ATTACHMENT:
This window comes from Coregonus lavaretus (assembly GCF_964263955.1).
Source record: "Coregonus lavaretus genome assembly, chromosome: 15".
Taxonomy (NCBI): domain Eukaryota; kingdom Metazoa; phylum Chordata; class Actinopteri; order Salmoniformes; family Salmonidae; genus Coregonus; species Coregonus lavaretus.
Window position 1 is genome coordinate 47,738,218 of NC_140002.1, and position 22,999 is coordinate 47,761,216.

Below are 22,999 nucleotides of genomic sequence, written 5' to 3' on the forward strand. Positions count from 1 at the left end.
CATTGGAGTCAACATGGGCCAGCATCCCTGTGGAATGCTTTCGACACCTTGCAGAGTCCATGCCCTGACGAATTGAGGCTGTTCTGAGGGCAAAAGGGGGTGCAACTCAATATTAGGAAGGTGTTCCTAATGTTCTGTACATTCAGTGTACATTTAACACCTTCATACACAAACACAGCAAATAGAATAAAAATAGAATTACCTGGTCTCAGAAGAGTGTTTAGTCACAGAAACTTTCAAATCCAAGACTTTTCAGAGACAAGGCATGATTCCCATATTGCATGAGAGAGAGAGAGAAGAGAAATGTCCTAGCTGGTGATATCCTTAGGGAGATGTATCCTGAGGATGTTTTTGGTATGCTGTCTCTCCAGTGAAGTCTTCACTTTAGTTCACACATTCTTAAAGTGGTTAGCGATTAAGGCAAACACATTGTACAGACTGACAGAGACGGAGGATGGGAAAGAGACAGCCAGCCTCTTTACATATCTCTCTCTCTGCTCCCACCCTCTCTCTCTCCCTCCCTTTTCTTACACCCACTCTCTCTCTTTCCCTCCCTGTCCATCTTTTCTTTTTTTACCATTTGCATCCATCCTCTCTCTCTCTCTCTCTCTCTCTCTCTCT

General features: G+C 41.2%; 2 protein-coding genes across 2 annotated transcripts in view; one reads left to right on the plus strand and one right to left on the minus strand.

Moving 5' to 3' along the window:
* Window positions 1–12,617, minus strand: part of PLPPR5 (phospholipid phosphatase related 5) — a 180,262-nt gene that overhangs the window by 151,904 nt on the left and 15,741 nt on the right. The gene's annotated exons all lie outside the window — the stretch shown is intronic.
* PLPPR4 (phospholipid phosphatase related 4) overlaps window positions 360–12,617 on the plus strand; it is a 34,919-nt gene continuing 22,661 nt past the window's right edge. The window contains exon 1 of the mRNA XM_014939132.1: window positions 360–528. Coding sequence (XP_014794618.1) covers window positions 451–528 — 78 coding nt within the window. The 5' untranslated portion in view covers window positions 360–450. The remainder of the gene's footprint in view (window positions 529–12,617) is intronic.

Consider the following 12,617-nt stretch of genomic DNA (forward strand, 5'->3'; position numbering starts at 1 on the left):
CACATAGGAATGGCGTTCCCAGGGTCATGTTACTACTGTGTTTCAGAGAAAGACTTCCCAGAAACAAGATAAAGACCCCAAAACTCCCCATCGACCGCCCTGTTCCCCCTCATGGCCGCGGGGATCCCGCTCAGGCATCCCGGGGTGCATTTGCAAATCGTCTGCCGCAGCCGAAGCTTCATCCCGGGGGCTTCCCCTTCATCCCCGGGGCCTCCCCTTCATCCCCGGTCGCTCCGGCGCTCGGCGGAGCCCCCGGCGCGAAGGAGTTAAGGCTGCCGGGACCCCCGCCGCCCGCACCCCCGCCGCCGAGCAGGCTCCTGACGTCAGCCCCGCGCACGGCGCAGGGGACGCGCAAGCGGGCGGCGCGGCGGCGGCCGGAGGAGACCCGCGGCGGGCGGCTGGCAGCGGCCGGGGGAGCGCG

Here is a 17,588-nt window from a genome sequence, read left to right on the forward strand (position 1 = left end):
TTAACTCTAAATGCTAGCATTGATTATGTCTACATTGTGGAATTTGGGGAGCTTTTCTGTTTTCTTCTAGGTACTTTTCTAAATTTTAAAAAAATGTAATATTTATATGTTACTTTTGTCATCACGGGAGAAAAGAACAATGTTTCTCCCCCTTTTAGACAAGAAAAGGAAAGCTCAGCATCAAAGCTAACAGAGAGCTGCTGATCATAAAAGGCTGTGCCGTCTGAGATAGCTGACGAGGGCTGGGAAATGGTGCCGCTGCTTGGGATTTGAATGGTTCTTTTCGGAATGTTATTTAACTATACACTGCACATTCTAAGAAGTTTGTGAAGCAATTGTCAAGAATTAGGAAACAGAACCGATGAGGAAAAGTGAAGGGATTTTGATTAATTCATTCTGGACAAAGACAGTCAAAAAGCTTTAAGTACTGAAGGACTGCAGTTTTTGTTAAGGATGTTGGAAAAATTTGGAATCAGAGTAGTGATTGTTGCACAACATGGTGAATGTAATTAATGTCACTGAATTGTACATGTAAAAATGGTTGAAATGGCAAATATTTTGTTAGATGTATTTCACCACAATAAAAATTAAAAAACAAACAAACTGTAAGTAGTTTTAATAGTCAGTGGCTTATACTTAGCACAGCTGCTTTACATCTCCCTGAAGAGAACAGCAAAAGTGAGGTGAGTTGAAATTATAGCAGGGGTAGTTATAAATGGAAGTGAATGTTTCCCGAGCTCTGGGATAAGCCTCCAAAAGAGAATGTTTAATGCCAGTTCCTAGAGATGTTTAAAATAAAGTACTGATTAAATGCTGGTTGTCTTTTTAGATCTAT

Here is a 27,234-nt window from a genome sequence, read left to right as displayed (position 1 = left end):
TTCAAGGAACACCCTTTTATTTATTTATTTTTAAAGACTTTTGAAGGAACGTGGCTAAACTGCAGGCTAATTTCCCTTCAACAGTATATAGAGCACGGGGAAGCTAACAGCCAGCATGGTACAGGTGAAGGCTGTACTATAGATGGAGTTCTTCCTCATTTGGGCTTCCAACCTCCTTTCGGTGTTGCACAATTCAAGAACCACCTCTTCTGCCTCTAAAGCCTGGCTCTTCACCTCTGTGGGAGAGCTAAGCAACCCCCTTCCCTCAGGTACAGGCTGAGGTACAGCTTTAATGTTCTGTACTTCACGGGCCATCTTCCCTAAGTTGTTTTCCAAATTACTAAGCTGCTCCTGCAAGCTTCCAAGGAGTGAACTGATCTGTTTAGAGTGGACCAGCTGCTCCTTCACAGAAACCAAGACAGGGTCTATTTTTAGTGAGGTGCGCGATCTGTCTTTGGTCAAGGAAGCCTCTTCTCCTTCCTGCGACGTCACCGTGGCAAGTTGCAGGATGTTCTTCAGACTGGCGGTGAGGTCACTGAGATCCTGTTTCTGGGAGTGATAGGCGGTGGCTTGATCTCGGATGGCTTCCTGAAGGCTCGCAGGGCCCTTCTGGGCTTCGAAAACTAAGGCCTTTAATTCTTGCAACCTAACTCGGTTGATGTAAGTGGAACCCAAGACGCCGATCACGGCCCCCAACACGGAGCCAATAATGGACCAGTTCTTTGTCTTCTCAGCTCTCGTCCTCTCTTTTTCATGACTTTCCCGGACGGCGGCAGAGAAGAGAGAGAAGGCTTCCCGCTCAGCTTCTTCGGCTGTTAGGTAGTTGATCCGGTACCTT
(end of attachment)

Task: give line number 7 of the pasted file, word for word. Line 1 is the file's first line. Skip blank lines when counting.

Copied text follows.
General features: G+C 41.2%; 2 protein-coding genes across 2 annotated transcripts in view; one reads left to right on the plus strand and one right to left on the minus strand.